Heartbreak on the other side of town

Here’s a secret about Oklahoma City that I wonder if the New York Times and other national news outlets could ever pick up on while they cover the horrible aftermath of the May 20 tornado in Moore, Okla.: It’s a big place out there.

Oklahoma City encompasses more than 600 square miles in all, including the little burbs and towns that overlap and intersect with it. There are parts of town and sides of town — and with those descriptions come all the standard American psychic and actual boundaries of sentimentality, loyalty, school districts, train tracks, rivers, interstates, race, class, tax assessments. These distinctions fall completely away in times of need and disaster, especially tornadoes. People care and people help. But those boundaries are patched up and reconstructed when it’s over, like everything else.

I was born and raised on the far northwest side of town — Lake Hefner, Warr Acres, the Village, Nichols Hills, “Fridayland.” There is nothing topographically or meteorologically different from my side of town and the Moore side of town (23 miles apart) except for the inexplicable fortune of near-misses on my side of town. In my childhood of tornado sirens and wild storms, the only loss I ever personally witnessed was part of the back fence, some trees, some windshields. Why must Moore suffer so? It’s the very definition of random misfortune. It’s cruel.

Another secret, more secret than the first, especially on days like today: Tornadoes can be enthralling; right up until the moment they aren’t. Tornado drills¬† in grade school (tucking ourselves into protective little crouches in dark hallways); sirens blaring; standing out on your front lawn watching the air around you turn green as the wall cloud races across your horizon; the urgent drawl of TV weathermen saving everyone’s lives by telling them to get back inside. It’s adrenalin-laced fun and don’t let Jim Cantore and an entire army of self-deputized, storm-chasing cowboys tell you otherwise. (There’s only so much science to admire and pursue; the rest is sport.)

I own five prints of paintings by John Brosio, whose work includes a lot of midwest tornadoes. In some of the paintings, people are either oblivious to them or just carrying on with their lives. What Brosio captures in these works is both terrifying and gorgeous and, to varying degrees, imaginary. It’s a complete disconnect from tragedy and yet it gets at the darkness. (Pictured above: “Scouring” (c) John Brosio. I own a print of this, which hangs in my office. I wish I could afford to buy one of his actual paintings; I think J.J. Abrams bought them all.)

Where I come from, tornadoes are a key part of personal biography and family history. Measuring the relative danger by instinct and nothing else, my mother would invite anyone who wanted to come along to get in our 1977 station wagon and look for the tornado. Going farther back, she remembers getting in her father’s little airplane to fly up to Woodward, the day after the devastating tornado of 1947, to see if her grandma, uncles, aunts and all the cousins were still alive. They flew in circles over the Schneider family wheat farms. They saw one of the Schneider houses, damaged but intact, caddywhompus, twisted off its foundation, Dorothy-style. There was no sign of life. They flew in low. To my grandfather’s utter relief, his siblings and their children came running out of the house, waving to him. Everyone was OK.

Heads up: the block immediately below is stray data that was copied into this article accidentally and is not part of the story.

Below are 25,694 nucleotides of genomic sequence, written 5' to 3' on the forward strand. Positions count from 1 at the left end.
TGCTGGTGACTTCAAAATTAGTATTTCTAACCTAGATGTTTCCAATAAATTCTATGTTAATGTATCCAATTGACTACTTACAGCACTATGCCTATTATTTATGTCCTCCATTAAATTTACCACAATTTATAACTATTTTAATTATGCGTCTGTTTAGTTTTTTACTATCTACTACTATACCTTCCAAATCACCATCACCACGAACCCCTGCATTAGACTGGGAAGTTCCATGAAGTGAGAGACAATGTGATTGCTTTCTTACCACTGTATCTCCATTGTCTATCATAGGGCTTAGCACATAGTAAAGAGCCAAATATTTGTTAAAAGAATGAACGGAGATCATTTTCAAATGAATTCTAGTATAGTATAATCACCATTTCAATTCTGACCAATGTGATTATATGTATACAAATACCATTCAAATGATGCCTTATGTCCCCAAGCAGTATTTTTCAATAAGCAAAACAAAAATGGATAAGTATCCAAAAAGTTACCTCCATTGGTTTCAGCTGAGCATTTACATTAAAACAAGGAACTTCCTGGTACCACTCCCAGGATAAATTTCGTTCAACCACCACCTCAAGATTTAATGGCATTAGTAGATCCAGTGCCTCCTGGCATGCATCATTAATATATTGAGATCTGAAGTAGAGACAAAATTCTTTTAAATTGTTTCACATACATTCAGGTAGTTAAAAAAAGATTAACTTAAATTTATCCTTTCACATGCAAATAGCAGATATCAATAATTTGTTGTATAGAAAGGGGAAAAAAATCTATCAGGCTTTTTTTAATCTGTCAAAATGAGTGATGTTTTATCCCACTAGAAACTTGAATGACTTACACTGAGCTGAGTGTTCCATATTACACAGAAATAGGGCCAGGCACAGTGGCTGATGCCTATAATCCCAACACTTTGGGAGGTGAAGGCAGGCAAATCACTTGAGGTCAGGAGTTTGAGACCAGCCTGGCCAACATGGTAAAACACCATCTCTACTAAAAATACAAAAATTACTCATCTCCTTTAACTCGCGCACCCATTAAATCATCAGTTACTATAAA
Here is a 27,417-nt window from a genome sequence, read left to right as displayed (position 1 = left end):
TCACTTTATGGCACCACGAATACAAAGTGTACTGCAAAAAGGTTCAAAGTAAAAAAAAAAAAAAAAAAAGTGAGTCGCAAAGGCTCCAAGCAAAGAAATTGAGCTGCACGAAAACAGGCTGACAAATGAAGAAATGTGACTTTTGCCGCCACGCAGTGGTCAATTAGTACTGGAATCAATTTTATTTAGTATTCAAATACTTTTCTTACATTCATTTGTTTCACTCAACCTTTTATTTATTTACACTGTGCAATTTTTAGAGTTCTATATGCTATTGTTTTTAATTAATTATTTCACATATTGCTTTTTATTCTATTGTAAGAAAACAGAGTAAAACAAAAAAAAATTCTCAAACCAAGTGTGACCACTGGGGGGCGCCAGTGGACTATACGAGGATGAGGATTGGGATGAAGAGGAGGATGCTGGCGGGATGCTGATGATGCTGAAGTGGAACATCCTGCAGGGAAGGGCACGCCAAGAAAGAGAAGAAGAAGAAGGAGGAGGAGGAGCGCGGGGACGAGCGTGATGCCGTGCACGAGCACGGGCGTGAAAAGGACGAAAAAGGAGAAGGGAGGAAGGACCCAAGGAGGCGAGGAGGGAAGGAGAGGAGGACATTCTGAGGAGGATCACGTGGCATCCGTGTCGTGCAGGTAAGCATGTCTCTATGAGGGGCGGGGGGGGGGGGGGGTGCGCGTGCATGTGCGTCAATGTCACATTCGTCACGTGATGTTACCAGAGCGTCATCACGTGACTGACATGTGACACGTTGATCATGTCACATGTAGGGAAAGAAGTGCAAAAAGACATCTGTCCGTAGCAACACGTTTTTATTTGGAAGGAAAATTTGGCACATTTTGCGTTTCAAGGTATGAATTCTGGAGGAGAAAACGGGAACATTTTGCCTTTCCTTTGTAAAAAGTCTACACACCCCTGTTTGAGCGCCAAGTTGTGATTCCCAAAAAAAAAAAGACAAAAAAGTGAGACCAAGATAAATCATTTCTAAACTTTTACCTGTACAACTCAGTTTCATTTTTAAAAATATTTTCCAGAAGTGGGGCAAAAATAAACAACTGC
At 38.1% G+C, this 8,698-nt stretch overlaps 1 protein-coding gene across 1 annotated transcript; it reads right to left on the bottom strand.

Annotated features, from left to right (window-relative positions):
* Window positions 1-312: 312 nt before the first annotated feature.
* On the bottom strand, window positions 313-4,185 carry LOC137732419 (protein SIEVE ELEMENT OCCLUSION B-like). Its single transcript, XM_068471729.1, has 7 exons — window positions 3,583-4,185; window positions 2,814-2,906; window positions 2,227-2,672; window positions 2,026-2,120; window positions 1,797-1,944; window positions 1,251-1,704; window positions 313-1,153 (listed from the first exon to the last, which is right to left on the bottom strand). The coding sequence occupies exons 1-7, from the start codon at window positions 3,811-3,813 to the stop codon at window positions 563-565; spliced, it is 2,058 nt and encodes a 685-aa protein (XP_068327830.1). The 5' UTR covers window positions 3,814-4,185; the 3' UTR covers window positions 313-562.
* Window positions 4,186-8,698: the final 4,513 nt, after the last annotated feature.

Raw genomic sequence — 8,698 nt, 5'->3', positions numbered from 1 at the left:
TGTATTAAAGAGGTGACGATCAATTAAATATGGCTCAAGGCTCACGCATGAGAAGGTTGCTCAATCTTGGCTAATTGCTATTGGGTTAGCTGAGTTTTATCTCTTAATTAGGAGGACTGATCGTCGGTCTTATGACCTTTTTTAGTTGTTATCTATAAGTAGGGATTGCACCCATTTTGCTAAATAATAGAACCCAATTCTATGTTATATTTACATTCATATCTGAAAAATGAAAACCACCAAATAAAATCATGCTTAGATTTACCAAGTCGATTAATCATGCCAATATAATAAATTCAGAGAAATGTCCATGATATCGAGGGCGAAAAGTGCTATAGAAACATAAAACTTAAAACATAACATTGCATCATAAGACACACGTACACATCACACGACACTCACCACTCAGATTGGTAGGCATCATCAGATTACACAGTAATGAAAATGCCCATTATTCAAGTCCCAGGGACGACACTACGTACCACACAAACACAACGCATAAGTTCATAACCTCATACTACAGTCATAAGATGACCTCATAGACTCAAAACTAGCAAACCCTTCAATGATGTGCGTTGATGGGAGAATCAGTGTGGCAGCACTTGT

I was at a church youth group meeting on a Sunday night in the late spring of 1984 when our side of town went under a tornado watch and then a full-on warning. The lights went out. The sirens went off. We laughed and told jokes but one girl cried so hard she started hyperventilating. Even then it was enthralling, but listening to her sobs, I finally registered my own fear.

It missed us. It skipped and stuttered and hit somebody else’s particular piece of Oklahoma. It always missed us, but no matter what side of town you live on, you live with the idea that the odds are what they are, and you’re no better (or better protected) than anyone else.

Donate to the Red Cross now.

(Oklahoman front page via the Newseum’s daily front-pages display.)

3 Comments

  1. Judy on May 21, 2013 at 4:30 pm

    I think I would have wanted to take a ride in your mother’s station wagon … but possibly I would’ve hyperventilated at some point. This is a lovely piece.

  2. Derba on May 21, 2013 at 11:09 pm

    Never heard the Schneider story. So great!
    xo

  3. Bob McCall on May 22, 2013 at 10:41 am

    Good work Hank. As always “spot on”.

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